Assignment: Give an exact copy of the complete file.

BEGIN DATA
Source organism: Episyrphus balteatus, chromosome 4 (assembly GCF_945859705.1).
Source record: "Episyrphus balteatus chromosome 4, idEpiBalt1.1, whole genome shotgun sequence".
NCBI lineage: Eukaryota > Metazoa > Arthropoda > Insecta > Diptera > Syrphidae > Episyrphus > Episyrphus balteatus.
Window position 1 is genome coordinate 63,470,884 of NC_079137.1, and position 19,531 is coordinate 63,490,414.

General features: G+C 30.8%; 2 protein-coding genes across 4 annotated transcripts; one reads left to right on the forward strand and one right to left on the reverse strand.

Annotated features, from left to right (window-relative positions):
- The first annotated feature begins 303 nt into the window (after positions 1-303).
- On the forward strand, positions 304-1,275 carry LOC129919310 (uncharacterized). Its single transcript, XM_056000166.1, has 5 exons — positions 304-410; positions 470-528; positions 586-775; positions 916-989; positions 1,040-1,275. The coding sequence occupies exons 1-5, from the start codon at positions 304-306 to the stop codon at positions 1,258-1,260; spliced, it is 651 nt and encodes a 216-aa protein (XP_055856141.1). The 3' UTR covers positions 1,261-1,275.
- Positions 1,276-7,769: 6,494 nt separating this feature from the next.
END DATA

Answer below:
Source organism: Episyrphus balteatus, chromosome 4 (assembly GCF_945859705.1).
Source record: "Episyrphus balteatus chromosome 4, idEpiBalt1.1, whole genome shotgun sequence".
NCBI lineage: Eukaryota > Metazoa > Arthropoda > Insecta > Diptera > Syrphidae > Episyrphus > Episyrphus balteatus.
Window position 1 is genome coordinate 63,470,884 of NC_079137.1, and position 19,531 is coordinate 63,490,414.

General features: G+C 30.8%; 2 protein-coding genes across 4 annotated transcripts; one reads left to right on the forward strand and one right to left on the reverse strand.

Annotated features, from left to right (window-relative positions):
- The first annotated feature begins 303 nt into the window (after positions 1-303).
- On the forward strand, positions 304-1,275 carry LOC129919310 (uncharacterized). Its single transcript, XM_056000166.1, has 5 exons — positions 304-410; positions 470-528; positions 586-775; positions 916-989; positions 1,040-1,275. The coding sequence occupies exons 1-5, from the start codon at positions 304-306 to the stop codon at positions 1,258-1,260; spliced, it is 651 nt and encodes a 216-aa protein (XP_055856141.1). The 3' UTR covers positions 1,261-1,275.
- Positions 1,276-7,769: 6,494 nt separating this feature from the next.